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Rating downgrades, auditors resigning signal pain to stay
Price Waterhouse & Co Chartered Accountants LLP (PWC), has resigned as one of the statutory auditors of Reliance Capital and Reliance Home Finance. PWC has said that as part of the ongoing audit for FY19, certain observations were noted. In its assessment, if not resolved satisfactorily, this may be significant or material to financial statements.
Also, it did not receive a satisfactory response to its queries. The resignation of the auditors creates uncertainty related to the financials of the company. Recently, on April 26, 2019, rating company Icra downgraded short-term rating on two Anil Ambani-led entities – Reliance Home Finance and Reliance Commercial Finance. Rating on Reliance Commercial Finance's commercial paper programme of | 1,200 crore, has been downgraded to junk grade of D from A4 with rating watch on negative implications.
Reliance Commercial Finance’s CPs has also been downgraded to D from A4 due to debt servicing issues. In addition, on May 18, 2019, CARE rating has downgraded Reliance Capital’s long-term debt and subordinated debt rating by three notches from “A” to “BBB” due to reasons of defaults by two of its subsidiaries — Reliance Home Finance (RHFL) and Reliance Commercial Finance (RCFL). The agency also said it would keep the firm on credit watch with developing implications.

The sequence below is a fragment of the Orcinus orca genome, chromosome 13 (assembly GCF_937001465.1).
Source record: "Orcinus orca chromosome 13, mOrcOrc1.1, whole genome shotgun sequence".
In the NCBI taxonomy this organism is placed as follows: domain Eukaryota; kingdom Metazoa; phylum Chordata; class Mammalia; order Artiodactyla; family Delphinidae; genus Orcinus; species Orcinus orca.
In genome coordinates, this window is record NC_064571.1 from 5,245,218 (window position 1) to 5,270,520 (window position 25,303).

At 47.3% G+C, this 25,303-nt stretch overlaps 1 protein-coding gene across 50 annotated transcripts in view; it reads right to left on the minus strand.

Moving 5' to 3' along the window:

Post the recent rating downgrade of subsidiaries to default, the resignation of auditor comes as a major setback for the parent company.
In the current scenario, when all group companies are facing stress, recovery from loan/exposure to group companies looks tough. Though investment in media sector (e.g. Big FM sale to Jagran Prakashan) has been undertaken, the recovery does not seem to be enough. Selling a stake in good subsidiaries like AMC, general insurance, etc to pay off debt that has emerged due to group exposures, corporate loans and investment in media sector remains negative for existing equity shareholders.
Post stake sale in subsidiaries
1) majority stake in HFC (listed market cap - | 823 crore),
2) up to 49% in general insurance and
3) complete exit in AMC (listed market cap - | 13300 crore), the businesses left will have a nominal stake in HFC, 100% small commercial finance business and 51% stake in life insurance (cannot sell due to FDI cap of 49%). Given exits from businesses generating strong RoE, Reliance Capital, the holding company, will be left with a low earning portfolio. This is seen as a setback for existing shareholders. Therefore, we DROP COVERAGE on Reliance Capital.
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